The bacteria that form the gut microbiota influence important processes in the human organism, such as digestion, nutrient absorption and defense against pathogens. The same kind of relationship is present in most animals, including the mosquito. Anopheles darlingi, the main vector of malaria in Brazil.
In the case of this insect, the composition of the intestinal microbiota appears to determine susceptibility to infection with Plasmodium vivax —Species responsible for 90% of malaria cases in Brazil. That is, when the mosquito bites a sick human, an interaction occurs between the parasite and the insect's intestinal bacteria that is crucial for the continuation of the disease transmission cycle.
This is the conclusion of a study conducted at Paulista State University (Unesp) that was presented on Friday (22) in Lyon, France, during the symposium Fapesp Week France. According to the researchers, the discovery allows us to think of strategies to block malaria transmission in the vector.
"We found that in the intestine of the Anopheles, the parasitic load influences the microbiota composition and vice versa. After investigating the parasite-bacterial relationship further, integrating microbiota composition data with genetic analysis regarding mosquito immunity, we intend to carry out gene silencing studies. The goal is to develop mosquitoes that are immune to Plasmodium vivax, meaning that they do not become infected and therefore do not transmit the parasite to humans, "said Jayme Augusto de Souza-Neto, professor at the Department of Bioprocesses and Biotechnology, School of Agronomical Sciences from Unesp de Botucatu and project coordinator supported by Fapesp.
Immune system is the key
This is the first study to analyze in an integrated way the transcriptome (the set of expressed genes) and the microbiology of Anopheles darlingi infected by Plasmodium vivax.
Previous work by another group of mosquito scientists Anopheles gambiae infected by protozoa of the species Plasmodium falciparum, had shown that the microbiota influences parasite development within the mosquito. When comparing insects with and without bacteria in the gut, it was found at the time that the microbiota as a whole interferes with protozoan development. It has been found that when there are no bacteria (when they are eliminated with antibiotics, for example), Plasmamodium tends to develop more easily in the insect vector organism.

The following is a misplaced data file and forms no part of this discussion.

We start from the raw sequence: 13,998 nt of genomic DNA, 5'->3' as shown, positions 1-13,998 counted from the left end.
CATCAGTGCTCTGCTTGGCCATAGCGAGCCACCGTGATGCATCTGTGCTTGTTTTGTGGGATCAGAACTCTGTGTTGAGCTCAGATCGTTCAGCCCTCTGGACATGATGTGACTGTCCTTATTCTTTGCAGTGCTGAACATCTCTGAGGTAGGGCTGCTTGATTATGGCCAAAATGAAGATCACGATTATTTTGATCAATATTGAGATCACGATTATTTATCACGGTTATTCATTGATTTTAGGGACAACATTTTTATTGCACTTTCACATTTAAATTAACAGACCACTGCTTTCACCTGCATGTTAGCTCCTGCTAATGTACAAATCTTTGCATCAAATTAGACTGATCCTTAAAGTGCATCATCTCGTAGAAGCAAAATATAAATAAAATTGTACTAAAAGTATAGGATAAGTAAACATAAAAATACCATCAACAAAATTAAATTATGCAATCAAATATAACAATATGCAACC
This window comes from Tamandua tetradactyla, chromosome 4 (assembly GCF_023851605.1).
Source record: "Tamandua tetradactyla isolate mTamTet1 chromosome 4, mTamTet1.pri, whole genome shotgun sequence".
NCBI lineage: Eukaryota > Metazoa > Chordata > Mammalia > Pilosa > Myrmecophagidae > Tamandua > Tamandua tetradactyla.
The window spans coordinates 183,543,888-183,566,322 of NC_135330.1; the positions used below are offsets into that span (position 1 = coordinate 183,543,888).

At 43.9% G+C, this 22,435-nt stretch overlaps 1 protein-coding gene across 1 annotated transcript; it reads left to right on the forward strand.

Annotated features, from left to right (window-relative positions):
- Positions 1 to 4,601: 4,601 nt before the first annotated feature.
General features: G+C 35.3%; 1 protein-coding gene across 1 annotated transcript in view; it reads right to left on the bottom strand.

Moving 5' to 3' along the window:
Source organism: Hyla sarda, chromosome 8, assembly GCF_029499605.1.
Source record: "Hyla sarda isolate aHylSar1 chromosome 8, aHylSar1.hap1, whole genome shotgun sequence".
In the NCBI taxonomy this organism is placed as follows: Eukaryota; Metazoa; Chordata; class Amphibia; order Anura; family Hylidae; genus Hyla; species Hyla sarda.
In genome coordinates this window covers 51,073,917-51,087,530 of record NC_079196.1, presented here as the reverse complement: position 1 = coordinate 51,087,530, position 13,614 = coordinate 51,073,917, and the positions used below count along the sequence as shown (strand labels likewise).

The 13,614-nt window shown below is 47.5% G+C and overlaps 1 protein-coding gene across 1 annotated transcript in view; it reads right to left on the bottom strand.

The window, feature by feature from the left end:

The work carried out at Unesp goes on to demonstrate that not only the presence of bacteria in the gut, but, above all, the composition of this microbiota seem to be determinant in the intensity of the infection.
"In groups of mosquitoes with low parasite infection, we also observed a low amount of bacteria and a high immune response. In groups with high parasite infection, there was a high amount of bacteria and a low immune response," said Souza-Neto .
The researchers also compared the transcriptional responses (the gene expression profile), the charge and the composition of the gut microbiota. "There is a difference in microbiota composition between the groups of insects with high and low parasitic load. Probably, this is related to the immune response, which is also different in these two groups," he said.
The microbiota of the mosquitoes studied was basically composed of varied strains of two families of bacteria: Enterobacteriales and Flavobacteriales. "There is a dynamic. When the parasite load increases, some specific bacteria become more abundant and others less. It seems that they act in this process in a well coordinated manner," said the researcher.
According to Souza-Neto, as the immune response is shared between bacteria and parasite, defense against the parasite also affects bacteria and vice versa. "By observing this bacterial-parasite interaction we realize that, in general, bacterial and parasitic loads follow exactly the same trend. The explanation seems to be related to the expression profile of genes linked to the mosquito's immune system," he said.
"The transcriptome was associated with the complement system (proteins that are part of the invertebrate immune system) of the mosquito. Previous studies have linked the response against the parasite with the complement system. Our interest is to find genes that, when overexpressed, make the mosquito refractory. protozoan infection, so that it cannot also transmit the parasite to humans, "he said.
Another possible explanation would be the microbiota response to the parasite. "Bacteria produce proteins, metabolites, or molecules with antiparasitic action. It is possible that reactive oxygen species, such as hydrogen peroxide, can help kill the Plasmamodium and that this direct action occurs independently and simultaneously with the mosquito's immune system, "he said.
The discovery makes it possible to develop population modification strategies in the future, such as releasing transgenic mosquitoes immune to the malaria parasite in the wild. The approach is different from population suppression recently attempted to fight dengue, which is to release sterile males of the species. Aedes aegypti.
"This strategy would be especially interesting for Brazil, where the Anopheles darlingi is the main vector for malaria, but also for other South American countries, "said Souza-Neto.